Reasons to Schedule a Visit to the Pediatrician After Your Child Completes Swimming Lessons
Enrolling your child in swimming lessons is vitally important for a number of reasons. Children who learn how to swim at a young age will be much less at risk of a water-related injury in the years ahead, and swimming can be an effective way to not only have fun but to also build self-esteem. One issue with swimming lessons, however, is that it can expose your child to a handful of unwanted health issues. This won't always be the case, but after your child finishes his or her first year of swimming lessons, you may want to schedule a checkup with the child's pediatric doctors. Here are some things that the pediatricians can look for.
Wart viruses thrive in damp environments, which means that the pool deck of the aquatic center at which your child is getting his or her lessons could potentially cause exposure to a wart. The number of people who walk across the pool deck with bare feet on a daily basis means that a wart virus can often be present, and this is the case in the pool's changing rooms, too. It's ideal to catch a wart early before it possibly grows, or before someone else in your home catches it. The pediatrician will be able to carefully inspect your child's feet to ensure that there aren't any plantar warts.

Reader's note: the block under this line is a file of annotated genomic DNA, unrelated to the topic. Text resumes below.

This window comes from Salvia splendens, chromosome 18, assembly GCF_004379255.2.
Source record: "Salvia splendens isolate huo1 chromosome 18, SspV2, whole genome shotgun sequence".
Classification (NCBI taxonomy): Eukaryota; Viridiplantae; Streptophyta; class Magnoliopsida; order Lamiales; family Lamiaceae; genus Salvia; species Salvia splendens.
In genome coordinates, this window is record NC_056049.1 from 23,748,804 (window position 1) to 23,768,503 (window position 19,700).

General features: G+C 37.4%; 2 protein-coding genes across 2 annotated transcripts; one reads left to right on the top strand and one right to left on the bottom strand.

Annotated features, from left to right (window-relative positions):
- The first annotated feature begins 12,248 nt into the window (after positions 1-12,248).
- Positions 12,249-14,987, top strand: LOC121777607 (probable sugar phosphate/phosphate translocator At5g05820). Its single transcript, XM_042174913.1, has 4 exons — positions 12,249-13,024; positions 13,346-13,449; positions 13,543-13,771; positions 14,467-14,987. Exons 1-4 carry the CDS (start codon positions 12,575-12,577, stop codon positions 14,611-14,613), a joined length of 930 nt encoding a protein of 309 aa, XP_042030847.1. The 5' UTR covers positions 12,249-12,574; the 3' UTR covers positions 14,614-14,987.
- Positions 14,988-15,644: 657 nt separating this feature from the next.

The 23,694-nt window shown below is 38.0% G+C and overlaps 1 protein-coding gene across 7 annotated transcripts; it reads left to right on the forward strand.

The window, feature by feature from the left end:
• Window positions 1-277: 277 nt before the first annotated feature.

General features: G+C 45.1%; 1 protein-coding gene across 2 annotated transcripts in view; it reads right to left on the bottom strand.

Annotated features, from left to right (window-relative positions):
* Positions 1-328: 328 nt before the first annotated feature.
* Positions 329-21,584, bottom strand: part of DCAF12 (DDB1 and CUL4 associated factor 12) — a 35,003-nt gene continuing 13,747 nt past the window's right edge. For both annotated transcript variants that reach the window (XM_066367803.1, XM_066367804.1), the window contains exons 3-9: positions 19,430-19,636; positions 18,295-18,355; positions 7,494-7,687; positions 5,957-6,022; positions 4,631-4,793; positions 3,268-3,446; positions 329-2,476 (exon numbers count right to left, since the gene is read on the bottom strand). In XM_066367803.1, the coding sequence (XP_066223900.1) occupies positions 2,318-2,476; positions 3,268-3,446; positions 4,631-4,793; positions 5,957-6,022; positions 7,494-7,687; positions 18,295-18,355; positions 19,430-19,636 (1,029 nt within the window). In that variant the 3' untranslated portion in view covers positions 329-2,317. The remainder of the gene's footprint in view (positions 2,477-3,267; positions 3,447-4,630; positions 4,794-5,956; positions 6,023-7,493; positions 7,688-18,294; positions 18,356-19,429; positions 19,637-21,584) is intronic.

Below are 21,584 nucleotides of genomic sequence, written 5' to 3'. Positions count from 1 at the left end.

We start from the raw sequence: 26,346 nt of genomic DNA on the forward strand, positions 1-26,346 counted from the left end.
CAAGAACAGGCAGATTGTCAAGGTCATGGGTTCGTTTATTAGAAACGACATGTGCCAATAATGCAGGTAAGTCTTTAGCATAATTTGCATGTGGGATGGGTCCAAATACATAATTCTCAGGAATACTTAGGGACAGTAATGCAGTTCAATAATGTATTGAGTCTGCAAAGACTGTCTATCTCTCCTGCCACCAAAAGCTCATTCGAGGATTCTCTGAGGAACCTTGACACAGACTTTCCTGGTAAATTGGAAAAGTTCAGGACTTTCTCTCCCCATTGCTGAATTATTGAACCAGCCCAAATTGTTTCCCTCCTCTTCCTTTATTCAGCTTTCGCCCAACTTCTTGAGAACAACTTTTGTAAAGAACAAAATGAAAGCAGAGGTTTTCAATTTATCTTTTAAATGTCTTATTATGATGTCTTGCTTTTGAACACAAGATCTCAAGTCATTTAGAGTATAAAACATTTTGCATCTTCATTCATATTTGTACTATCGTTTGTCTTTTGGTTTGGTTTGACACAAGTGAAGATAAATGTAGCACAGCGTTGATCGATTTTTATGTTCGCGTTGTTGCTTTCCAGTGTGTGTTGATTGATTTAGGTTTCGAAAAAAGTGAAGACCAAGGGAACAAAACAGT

Although chlorine in the water at your local aquatic center is critical for keeping the water clean, some children have trouble breathing the air in such locations. Perhaps your child suffers from asthma or another respiratory issue, and the presence of chlorine in the air has caused him or her to cough more since beginning swimming lessons, or perhaps even have a raspy sound while breathing. Your child's pediatrician can assess the child's breathing to determine if there's an issue. In some cases, the physician may advocate continuing the swimming lessons in a saltwater pool.
Learning how to swim can definitely boost a child's emotional health, but this may not always be the case. In some environments, your child could struggle with bullying from some of the other swimming lesson participants, which could be an issue if the instructor doesn't intervene. Or, if your child doesn't graduate to the next level of swimming lessons, he or she may feel embarrassed. The pediatrician can talk to your child about his or her experience in swimming lessons and ensure that the child's emotional well-being is good.